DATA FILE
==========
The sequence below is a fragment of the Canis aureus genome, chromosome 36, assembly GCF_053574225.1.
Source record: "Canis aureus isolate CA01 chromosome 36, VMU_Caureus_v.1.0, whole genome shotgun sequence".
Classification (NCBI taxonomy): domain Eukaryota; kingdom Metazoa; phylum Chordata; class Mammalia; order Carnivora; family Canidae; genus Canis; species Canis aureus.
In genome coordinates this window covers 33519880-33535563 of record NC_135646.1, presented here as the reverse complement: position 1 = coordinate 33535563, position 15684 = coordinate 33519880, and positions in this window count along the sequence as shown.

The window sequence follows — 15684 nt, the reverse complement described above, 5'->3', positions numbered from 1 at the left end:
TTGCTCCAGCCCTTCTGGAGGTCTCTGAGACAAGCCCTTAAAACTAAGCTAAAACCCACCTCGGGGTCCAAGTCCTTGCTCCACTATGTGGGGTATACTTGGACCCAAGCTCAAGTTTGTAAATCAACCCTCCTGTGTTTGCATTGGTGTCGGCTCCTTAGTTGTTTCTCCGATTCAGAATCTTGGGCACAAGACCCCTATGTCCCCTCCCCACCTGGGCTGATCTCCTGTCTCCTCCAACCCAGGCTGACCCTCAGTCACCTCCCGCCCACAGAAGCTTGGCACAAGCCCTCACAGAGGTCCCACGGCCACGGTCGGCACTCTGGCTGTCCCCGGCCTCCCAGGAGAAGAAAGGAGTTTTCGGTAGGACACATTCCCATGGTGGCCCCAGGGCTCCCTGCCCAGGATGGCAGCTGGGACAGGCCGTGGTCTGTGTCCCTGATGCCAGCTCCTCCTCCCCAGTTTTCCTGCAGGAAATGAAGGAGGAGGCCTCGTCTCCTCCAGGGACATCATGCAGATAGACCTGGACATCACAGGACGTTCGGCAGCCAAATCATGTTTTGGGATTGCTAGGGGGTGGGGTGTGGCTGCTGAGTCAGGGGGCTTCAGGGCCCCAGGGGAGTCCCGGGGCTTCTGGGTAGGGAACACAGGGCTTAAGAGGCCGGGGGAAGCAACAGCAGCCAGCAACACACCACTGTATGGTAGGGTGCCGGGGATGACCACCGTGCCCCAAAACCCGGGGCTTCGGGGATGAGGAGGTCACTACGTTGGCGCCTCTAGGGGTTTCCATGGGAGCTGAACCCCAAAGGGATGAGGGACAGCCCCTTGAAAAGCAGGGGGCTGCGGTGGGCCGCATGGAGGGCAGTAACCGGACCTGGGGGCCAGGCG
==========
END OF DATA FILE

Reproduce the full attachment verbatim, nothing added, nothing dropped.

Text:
The sequence below is a fragment of the Canis aureus genome, chromosome 36, assembly GCF_053574225.1.
Source record: "Canis aureus isolate CA01 chromosome 36, VMU_Caureus_v.1.0, whole genome shotgun sequence".
Classification (NCBI taxonomy): domain Eukaryota; kingdom Metazoa; phylum Chordata; class Mammalia; order Carnivora; family Canidae; genus Canis; species Canis aureus.
In genome coordinates this window covers 33519880-33535563 of record NC_135646.1, presented here as the reverse complement: position 1 = coordinate 33535563, position 15684 = coordinate 33519880, and positions in this window count along the sequence as shown.

The window sequence follows — 15684 nt, the reverse complement described above, 5'->3', positions numbered from 1 at the left end:
TTGCTCCAGCCCTTCTGGAGGTCTCTGAGACAAGCCCTTAAAACTAAGCTAAAACCCACCTCGGGGTCCAAGTCCTTGCTCCACTATGTGGGGTATACTTGGACCCAAGCTCAAGTTTGTAAATCAACCCTCCTGTGTTTGCATTGGTGTCGGCTCCTTAGTTGTTTCTCCGATTCAGAATCTTGGGCACAAGACCCCTATGTCCCCTCCCCACCTGGGCTGATCTCCTGTCTCCTCCAACCCAGGCTGACCCTCAGTCACCTCCCGCCCACAGAAGCTTGGCACAAGCCCTCACAGAGGTCCCACGGCCACGGTCGGCACTCTGGCTGTCCCCGGCCTCCCAGGAGAAGAAAGGAGTTTTCGGTAGGACACATTCCCATGGTGGCCCCAGGGCTCCCTGCCCAGGATGGCAGCTGGGACAGGCCGTGGTCTGTGTCCCTGATGCCAGCTCCTCCTCCCCAGTTTTCCTGCAGGAAATGAAGGAGGAGGCCTCGTCTCCTCCAGGGACATCATGCAGATAGACCTGGACATCACAGGACGTTCGGCAGCCAAATCATGTTTTGGGATTGCTAGGGGGTGGGGTGTGGCTGCTGAGTCAGGGGGCTTCAGGGCCCCAGGGGAGTCCCGGGGCTTCTGGGTAGGGAACACAGGGCTTAAGAGGCCGGGGGAAGCAACAGCAGCCAGCAACACACCACTGTATGGTAGGGTGCCGGGGATGACCACCGTGCCCCAAAACCCGGGGCTTCGGGGATGAGGAGGTCACTACGTTGGCGCCTCTAGGGGTTTCCATGGGAGCTGAACCCCAAAGGGATGAGGGACAGCCCCTTGAAAAGCAGGGGGCTGCGGTGGGCCGCATGGAGGGCAGTAACCGGACCTGGGGGCCAGGCG